© Copyright by
Roshaunda D. Cade
ALL RIGHTS RESERVED
MULATTA MAMA PERFORMING PASSING AND MIMICKING MINSTRELSY IN MARK TWAIN’S PUDD’NHEAD WILSON
Published serially in 1893 and in book format in 1894, Mark Twain’s novel, Pudd’nhead Wilson comes approximately forty years after the other texts under discussion. His text, like the others, depicts a mulatta mother, Roxy, railing against society and pining for citizenship. Above all else, most mothers seek to protect their children. But as property, slave mothers lack the power and authority to provide basic necessities for themselves and their children, because they are not American citizens, but rather American chattel. Mothers, however, regardless of station or servitude, prove resourceful and find strength in motherhood because “motherhood provides an introductory experience of having real power in the world” (Ellison 106). And if motherhood is “powerful assertiveness training” that produces a willingness in mothers to “stand up against society and authority,” then motherhood must prepare and impel some slave women to fight the institution that hinders them (Ellison 112, 113). Motherhood gives slave women the gumption to flout societal norms and seek freedom. In freedom lies the power and authority to protect self and children. The most effective way in the U.S. to obtain public political liberty is to be white and male. White supremacy and maleness define U.S. citizenship, so Roxy, a mulatta slave mother in Mark Twain’s novel Pudd’nhead Wilson, becomes a white man to find freedom. Impelled by motherhood, Roxy uses blackface minstrelsy and passing as feminist tools to construct agency and grasp at the freedoms of American citizenship.
During the 1890s the U.S. faced similar questions of race, gender, and citizenship as it did during the turbulent 1850s. By setting his novel in the 1850s, Mark Twain aligns the problems of his time with the tribulations of antebellum America. Harriet Beecher Stowe and Uncle Tom’s Cabin arise as central to both the 1850s and the 1890s and America’s collective memory of them. Barbara Hochman argues that a revival of Stowe’s seminal text and its popularity occur during the 1890s as a “self-congratulatory narrative” of the moral and social progress undertaken by the US since the Civil War (83). Barbara Hochman notes, that during the 1890s, Americans returned to Stowe in an effort to mitigate the harsh reality that the US had not seen much progress since her original publication. America’s reminiscence peaked in 1893 with an exhibit celebrating Uncle Tom’s Cabin at the World’s Fair in Chicago.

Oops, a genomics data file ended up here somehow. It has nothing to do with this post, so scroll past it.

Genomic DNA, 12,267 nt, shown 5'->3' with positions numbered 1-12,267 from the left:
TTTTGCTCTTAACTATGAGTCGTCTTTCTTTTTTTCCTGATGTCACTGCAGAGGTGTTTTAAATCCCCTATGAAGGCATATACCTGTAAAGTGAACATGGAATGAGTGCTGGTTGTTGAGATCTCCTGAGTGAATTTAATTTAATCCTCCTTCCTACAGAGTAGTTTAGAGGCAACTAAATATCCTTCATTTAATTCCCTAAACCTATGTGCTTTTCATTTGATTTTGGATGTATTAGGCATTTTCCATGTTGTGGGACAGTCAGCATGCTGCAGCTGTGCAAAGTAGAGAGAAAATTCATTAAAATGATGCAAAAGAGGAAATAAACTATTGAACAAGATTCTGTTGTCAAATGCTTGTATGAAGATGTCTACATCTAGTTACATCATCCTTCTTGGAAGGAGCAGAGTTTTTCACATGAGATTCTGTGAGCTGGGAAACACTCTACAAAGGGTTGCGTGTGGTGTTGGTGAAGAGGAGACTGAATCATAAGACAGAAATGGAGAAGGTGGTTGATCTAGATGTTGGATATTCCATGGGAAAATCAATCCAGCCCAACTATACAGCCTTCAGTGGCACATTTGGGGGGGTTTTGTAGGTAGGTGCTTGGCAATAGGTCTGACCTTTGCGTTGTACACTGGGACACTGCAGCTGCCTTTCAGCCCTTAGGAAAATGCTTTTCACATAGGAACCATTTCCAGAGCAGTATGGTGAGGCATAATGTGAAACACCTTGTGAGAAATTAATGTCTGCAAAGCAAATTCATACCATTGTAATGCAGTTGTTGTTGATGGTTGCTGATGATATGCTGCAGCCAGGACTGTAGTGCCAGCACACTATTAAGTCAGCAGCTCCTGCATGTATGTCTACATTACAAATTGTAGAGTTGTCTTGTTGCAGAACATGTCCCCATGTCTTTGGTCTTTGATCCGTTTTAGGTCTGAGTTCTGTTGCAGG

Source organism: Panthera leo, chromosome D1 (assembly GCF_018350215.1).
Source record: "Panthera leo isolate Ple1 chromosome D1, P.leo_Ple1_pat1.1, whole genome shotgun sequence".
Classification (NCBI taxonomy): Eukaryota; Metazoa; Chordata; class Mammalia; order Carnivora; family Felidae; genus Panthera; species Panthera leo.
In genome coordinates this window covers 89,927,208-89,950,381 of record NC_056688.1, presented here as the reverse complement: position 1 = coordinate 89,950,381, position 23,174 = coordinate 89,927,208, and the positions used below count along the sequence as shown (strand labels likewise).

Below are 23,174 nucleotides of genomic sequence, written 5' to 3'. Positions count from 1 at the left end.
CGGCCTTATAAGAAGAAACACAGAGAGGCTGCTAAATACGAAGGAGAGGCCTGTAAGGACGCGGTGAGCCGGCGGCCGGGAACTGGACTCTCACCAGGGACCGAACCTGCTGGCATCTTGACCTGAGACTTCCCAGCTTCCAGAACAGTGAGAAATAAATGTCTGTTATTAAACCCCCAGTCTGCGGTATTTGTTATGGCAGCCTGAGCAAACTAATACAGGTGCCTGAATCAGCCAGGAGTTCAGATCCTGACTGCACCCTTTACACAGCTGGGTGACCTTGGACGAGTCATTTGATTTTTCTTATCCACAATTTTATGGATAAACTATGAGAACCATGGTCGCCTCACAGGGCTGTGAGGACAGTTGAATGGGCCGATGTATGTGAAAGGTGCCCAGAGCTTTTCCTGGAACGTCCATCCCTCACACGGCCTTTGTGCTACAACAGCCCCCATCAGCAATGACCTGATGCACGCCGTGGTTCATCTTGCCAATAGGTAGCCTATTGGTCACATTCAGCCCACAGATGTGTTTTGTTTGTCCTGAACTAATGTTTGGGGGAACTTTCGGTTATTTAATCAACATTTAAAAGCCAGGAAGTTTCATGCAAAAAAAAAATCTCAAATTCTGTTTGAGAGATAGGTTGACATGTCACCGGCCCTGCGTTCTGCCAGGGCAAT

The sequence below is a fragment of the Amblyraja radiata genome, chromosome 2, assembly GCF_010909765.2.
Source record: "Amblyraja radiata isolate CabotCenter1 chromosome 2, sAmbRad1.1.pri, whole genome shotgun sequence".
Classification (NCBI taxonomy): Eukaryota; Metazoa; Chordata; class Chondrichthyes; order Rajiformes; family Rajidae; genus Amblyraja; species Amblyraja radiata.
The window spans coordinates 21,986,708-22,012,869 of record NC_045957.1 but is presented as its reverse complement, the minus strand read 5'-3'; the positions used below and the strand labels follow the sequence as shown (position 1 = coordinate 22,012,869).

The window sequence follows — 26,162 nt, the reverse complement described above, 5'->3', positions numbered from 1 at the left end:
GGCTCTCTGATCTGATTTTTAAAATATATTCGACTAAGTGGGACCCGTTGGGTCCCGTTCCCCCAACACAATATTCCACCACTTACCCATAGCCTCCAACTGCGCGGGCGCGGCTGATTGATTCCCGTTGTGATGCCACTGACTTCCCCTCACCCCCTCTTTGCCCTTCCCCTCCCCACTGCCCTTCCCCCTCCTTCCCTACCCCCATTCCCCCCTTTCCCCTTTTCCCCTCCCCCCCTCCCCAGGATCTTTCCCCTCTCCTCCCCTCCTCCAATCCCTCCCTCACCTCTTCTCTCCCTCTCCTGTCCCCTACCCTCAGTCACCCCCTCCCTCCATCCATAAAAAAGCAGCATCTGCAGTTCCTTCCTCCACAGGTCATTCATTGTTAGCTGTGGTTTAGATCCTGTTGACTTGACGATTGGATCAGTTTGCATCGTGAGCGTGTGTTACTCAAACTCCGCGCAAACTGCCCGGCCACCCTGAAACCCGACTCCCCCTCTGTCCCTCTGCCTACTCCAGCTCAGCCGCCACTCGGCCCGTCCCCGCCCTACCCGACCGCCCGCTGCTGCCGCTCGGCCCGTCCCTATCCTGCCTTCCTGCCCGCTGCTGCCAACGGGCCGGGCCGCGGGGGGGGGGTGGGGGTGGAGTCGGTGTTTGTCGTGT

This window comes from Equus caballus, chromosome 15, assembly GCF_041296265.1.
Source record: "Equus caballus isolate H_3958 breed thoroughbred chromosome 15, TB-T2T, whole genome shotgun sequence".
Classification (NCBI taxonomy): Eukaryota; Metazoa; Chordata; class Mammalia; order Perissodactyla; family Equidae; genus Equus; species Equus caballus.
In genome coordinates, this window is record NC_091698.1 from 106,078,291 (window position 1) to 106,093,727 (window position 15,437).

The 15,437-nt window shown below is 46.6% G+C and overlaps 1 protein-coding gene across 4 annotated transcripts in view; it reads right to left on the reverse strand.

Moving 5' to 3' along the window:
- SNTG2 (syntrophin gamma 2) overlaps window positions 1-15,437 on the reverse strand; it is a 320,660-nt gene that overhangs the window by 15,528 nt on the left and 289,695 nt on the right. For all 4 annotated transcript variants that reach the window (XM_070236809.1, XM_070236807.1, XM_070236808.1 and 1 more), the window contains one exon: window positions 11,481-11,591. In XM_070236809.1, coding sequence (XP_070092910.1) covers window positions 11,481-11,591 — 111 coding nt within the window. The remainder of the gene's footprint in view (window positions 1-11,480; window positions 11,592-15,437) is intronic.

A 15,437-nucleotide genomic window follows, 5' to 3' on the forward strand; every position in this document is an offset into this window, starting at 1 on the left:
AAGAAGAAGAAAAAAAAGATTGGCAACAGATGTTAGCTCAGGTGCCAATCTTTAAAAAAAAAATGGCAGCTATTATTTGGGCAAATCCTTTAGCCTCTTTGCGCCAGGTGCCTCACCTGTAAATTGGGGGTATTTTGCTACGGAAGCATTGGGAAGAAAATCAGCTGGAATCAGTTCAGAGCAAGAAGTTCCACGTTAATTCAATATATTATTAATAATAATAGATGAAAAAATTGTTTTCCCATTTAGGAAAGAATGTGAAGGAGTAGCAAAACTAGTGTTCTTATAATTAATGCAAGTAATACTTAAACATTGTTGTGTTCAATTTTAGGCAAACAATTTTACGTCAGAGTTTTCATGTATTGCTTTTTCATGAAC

Many critics, including Leland Krauth, Linda A. Morris, Leslie Fiedler, and Judie Newman link Harriet Beecher Stowe and Mark Twain. Linda A. Morris asserts that Twain’s Roxy in Pudd’nhead Wilson and Stowe’s Cassy in Uncle Tom’s Cabin stand as the only early fictional black woman who exhibit enormous “strength and daring” (70). While I question if those are the only strong and daring black women in Nineteenth Century fiction, I also discern a connection between Stowe’s Uncle Tom’s Cabin and Twain’s Pudd’nhead Wilson. During the midst of a Stowe revival, it is not coincidental that Twain sets his novel in the same period about which Stowe writes. Twain links his treatment of 1850’s issues to Stowe and her treatment of the same issues. Both write about the Fugitive Slave Law. Both write about the malleability of race. Both authors undermine the immutability of gender. Two of the most notable links between Stowe and Twain, however, are motherhood and a reliance on passing and minstrelsy as behicles of freedom.
Mark Twain and Motherhood
Mark Twain’s Pudd’nhead Wilson takes place during the early 1850s in a small slaveholding Missouri town, slightly south of St. Louis. It relates the freedom stories of three racially ambiguous people: the slave Roxy, her son Chambers, and the master’s son Tom. Roxy, who is only one-sixteenth black, looks like a white woman. Her son Chambers, a mere one-thirty-second black, also appears white. Tom, as the master’s son, stands as the only “real” white person of the trio. Chambers and Tom share the same birthday, and Roxy, who rears them both, is the only person who can tell the two apart. Early in the novel, Roxy switches Chambers and Tom in the crib, thus bestowing freedom on her son and enslavement on her master’s son. She never reveals their true identities. (From this point forward, I will follow Twain’s example and call the slave-born Chambers, Tom; and the freeborn Tom, Chambers.) When Tom’s father dies, he frees Roxy, who becomes a chambermaid on a steamer, and Tom and Chambers go to live with Tom’s uncle. Tom later sells Roxy back into slavery, and she escapes from an Arkansas plantation to find freedom.